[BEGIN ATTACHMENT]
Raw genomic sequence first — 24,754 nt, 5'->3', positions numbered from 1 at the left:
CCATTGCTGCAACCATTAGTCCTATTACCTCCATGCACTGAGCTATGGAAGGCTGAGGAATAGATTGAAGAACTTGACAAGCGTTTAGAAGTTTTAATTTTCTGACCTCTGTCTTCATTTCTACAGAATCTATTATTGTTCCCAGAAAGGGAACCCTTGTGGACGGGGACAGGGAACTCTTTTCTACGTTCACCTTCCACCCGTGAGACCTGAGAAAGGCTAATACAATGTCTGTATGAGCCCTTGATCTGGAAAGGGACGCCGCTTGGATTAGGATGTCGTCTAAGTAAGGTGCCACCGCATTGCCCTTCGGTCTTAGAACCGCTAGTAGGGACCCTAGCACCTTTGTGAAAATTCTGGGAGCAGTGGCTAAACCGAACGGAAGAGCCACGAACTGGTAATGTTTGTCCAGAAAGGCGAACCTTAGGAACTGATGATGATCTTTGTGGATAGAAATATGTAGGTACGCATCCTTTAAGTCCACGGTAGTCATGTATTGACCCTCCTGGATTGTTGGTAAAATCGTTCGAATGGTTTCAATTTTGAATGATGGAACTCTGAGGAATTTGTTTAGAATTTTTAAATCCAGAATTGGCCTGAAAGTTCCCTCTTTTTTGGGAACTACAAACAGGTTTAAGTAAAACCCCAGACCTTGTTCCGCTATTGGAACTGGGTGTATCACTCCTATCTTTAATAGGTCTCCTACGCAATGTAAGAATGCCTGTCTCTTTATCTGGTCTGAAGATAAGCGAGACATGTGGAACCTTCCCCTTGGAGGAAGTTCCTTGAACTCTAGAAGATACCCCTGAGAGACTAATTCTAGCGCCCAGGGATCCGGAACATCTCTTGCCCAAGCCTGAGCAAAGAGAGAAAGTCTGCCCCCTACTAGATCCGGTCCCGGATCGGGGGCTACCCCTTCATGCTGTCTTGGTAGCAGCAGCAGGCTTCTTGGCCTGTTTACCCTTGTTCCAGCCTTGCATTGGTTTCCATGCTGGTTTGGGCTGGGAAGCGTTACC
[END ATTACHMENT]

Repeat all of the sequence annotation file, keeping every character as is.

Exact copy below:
Raw genomic sequence first — 24,754 nt, 5'->3', positions numbered from 1 at the left:
CCATTGCTGCAACCATTAGTCCTATTACCTCCATGCACTGAGCTATGGAAGGCTGAGGAATAGATTGAAGAACTTGACAAGCGTTTAGAAGTTTTAATTTTCTGACCTCTGTCTTCATTTCTACAGAATCTATTATTGTTCCCAGAAAGGGAACCCTTGTGGACGGGGACAGGGAACTCTTTTCTACGTTCACCTTCCACCCGTGAGACCTGAGAAAGGCTAATACAATGTCTGTATGAGCCCTTGATCTGGAAAGGGACGCCGCTTGGATTAGGATGTCGTCTAAGTAAGGTGCCACCGCATTGCCCTTCGGTCTTAGAACCGCTAGTAGGGACCCTAGCACCTTTGTGAAAATTCTGGGAGCAGTGGCTAAACCGAACGGAAGAGCCACGAACTGGTAATGTTTGTCCAGAAAGGCGAACCTTAGGAACTGATGATGATCTTTGTGGATAGAAATATGTAGGTACGCATCCTTTAAGTCCACGGTAGTCATGTATTGACCCTCCTGGATTGTTGGTAAAATCGTTCGAATGGTTTCAATTTTGAATGATGGAACTCTGAGGAATTTGTTTAGAATTTTTAAATCCAGAATTGGCCTGAAAGTTCCCTCTTTTTTGGGAACTACAAACAGGTTTAAGTAAAACCCCAGACCTTGTTCCGCTATTGGAACTGGGTGTATCACTCCTATCTTTAATAGGTCTCCTACGCAATGTAAGAATGCCTGTCTCTTTATCTGGTCTGAAGATAAGCGAGACATGTGGAACCTTCCCCTTGGAGGAAGTTCCTTGAACTCTAGAAGATACCCCTGAGAGACTAATTCTAGCGCCCAGGGATCCGGAACATCTCTTGCCCAAGCCTGAGCAAAGAGAGAAAGTCTGCCCCCTACTAGATCCGGTCCCGGATCGGGGGCTACCCCTTCATGCTGTCTTGGTAGCAGCAGCAGGCTTCTTGGCCTGTTTACCCTTGTTCCAGCCTTGCATTGGTTTCCATGCTGGTTTGGGCTGGGAAGCGTTACC